(Reuters) - Tiger Woods fell seven strokes off the pace as four players tied for the lead after the third round of the Greenbrier Classic in West Virginia on Saturday.
On a day when American Jason Bohn carded a nine-under-par 61 to join the logjam at the top, Woods battled to his highest score of the week, a 71, to fall to equal 47th at the Old White TPC in White Sulphur Springs.
The 14-times major champion hit his share of good shots, but a couple of wild drives demonstrated yet again that his swing changes under coach Chris Como remain a work in progress.
In his last start before the British Open at St. Andrews, where he has won twice, Woods took a double-bogey at the par-four 11th after fanning his drive out-of-bounds.
Later, at the par-five 17th, he hooked his drive less than 200 yards en route to a bogey.
Bohn had no such problems as he accrued 10 birdies to come within two shots of the course record 59 held by Stuart Appleby.
After sinking a seven-foot putt at the 36th hole to make the cut with nothing to spare on Friday, Bohn used the confidence-booster as a springboard into contention.
He finished long before the halfway leaders had even teed off, and his performance was good enough to end the day locked with fellow Americans Bryce Molder (67) and Sean O’Hair (66), and South Korean Park Sung-joon (66) at 11-under 199.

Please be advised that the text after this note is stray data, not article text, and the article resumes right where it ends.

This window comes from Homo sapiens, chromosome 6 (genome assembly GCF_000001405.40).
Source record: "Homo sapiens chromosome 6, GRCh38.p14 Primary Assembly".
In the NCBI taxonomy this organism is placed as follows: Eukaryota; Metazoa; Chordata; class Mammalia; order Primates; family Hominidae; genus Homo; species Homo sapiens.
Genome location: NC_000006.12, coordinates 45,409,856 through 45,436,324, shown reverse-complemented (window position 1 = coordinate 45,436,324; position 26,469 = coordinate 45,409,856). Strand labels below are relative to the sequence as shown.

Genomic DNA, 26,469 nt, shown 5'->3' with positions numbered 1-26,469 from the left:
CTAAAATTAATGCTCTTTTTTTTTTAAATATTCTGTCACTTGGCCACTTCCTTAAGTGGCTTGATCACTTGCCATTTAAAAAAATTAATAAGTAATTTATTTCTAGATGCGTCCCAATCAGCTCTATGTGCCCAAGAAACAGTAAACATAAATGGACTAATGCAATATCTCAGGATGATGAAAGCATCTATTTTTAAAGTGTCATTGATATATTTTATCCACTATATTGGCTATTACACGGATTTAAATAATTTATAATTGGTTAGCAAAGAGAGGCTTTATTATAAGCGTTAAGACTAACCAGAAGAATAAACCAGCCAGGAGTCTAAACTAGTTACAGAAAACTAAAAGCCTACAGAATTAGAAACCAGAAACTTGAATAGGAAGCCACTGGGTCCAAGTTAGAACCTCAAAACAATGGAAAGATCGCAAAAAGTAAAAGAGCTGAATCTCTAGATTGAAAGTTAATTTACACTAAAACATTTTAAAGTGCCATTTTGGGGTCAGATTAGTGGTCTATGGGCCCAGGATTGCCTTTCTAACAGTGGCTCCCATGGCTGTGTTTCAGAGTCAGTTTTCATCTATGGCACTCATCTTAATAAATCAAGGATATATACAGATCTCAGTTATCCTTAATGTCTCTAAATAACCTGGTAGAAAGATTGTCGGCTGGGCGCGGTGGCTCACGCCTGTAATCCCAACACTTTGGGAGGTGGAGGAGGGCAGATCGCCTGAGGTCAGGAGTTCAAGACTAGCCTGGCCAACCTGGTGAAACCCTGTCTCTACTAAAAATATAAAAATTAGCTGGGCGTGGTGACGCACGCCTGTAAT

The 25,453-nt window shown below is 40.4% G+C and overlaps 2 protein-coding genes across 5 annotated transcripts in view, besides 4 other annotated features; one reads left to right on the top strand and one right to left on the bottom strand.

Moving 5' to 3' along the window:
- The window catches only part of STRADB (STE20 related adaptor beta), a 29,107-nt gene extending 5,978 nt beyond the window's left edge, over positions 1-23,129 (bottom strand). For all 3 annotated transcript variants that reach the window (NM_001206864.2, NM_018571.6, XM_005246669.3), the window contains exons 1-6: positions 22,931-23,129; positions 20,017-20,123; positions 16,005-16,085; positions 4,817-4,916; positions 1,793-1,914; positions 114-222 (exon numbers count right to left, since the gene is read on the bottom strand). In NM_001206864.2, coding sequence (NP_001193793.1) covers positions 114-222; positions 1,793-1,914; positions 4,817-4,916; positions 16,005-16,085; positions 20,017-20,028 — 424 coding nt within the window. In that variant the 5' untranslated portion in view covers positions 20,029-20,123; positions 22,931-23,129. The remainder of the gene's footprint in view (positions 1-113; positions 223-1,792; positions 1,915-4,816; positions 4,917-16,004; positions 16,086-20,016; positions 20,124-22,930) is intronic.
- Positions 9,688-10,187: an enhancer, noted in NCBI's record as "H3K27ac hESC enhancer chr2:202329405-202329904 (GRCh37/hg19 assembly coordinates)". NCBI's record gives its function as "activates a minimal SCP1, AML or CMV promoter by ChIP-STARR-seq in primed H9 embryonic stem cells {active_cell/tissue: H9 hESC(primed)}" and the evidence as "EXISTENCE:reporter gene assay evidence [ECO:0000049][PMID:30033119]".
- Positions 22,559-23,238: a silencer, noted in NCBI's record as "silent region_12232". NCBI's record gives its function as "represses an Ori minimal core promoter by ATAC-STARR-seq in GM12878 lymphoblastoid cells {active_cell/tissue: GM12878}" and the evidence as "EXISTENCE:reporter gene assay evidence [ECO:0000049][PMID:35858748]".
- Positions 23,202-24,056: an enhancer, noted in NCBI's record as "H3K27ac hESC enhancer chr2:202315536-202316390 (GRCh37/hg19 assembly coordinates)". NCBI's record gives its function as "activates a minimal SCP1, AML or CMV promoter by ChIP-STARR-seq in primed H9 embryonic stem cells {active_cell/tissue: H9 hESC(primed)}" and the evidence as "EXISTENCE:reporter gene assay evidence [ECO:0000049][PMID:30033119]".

Four others are just one stroke behind at a tournament where no 54-hole leader has ever won.
“I had some benign conditions this morning and hit a lot of good shots and made a lot of putts, so it was great,” Bohn told CBS.
“A lot of my putts didn’t have a lot of break to them. I didn’t really have that many difficult putts.”
Bohn, 42, a two-time tour winner who launched his pro career in 1992 when he received $1 million for a hole-in-one, is motivated by more than thoughts of victory.
The top four finishers not already exempt for the British Open at St. Andrews will earn a late ticket to the major championship in two weeks.
“There is nothing like it anywhere in the world, the fans, the town, the golf course," Bohn said, "I want to play there and want to play there really bad.”
(Reporting by Andrew Both in Cary, North Carolina, editing by Gene Cherry)